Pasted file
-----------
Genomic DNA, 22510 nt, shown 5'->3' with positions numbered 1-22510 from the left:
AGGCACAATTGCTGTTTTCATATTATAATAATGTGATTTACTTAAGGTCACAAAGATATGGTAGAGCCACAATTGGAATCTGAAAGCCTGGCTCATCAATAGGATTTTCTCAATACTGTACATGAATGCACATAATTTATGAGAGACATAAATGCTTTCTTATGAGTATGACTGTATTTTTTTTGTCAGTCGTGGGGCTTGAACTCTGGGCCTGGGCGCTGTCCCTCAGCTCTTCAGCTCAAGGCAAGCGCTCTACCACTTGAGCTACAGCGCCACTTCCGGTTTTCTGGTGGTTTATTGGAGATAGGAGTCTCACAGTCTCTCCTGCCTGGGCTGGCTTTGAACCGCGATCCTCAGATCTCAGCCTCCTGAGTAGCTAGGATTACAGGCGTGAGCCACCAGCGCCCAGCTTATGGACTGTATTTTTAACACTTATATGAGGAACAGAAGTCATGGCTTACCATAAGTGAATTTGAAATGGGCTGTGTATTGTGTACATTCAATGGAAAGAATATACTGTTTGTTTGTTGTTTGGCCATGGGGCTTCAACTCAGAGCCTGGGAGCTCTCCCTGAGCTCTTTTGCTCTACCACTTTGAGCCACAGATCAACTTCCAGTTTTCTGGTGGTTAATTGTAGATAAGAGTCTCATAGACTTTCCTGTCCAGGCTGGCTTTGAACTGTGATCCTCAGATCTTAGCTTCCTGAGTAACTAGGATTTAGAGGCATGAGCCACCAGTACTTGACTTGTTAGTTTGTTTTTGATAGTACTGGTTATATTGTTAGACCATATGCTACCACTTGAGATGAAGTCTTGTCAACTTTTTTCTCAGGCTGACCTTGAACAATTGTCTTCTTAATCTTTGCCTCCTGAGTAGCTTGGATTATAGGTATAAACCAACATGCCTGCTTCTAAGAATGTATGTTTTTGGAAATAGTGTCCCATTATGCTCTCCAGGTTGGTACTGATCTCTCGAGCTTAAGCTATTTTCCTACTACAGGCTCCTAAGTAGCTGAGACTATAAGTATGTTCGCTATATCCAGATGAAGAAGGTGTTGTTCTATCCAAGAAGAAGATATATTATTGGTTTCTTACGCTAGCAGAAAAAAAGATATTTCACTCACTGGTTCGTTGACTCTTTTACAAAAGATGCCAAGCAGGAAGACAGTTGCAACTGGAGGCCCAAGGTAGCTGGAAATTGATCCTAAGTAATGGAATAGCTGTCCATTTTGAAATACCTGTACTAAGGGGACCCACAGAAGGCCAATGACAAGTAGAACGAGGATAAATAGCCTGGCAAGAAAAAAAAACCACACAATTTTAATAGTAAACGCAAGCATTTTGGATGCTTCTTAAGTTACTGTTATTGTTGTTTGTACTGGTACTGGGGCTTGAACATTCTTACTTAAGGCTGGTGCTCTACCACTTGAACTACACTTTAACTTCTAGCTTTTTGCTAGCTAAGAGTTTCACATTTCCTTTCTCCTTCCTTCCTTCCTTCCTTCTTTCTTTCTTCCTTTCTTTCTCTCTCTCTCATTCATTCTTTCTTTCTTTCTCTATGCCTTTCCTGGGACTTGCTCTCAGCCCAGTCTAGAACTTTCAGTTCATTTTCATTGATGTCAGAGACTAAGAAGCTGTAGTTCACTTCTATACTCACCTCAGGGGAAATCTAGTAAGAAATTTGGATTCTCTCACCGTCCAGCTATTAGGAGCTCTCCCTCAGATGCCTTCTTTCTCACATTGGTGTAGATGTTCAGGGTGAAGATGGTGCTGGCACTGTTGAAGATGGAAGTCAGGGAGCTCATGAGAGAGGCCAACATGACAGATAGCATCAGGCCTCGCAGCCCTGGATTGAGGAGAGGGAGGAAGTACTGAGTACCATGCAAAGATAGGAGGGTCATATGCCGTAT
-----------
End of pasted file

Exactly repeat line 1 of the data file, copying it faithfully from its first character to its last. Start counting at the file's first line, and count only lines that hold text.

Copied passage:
Genomic DNA, 22510 nt, shown 5'->3' with positions numbered 1-22510 from the left: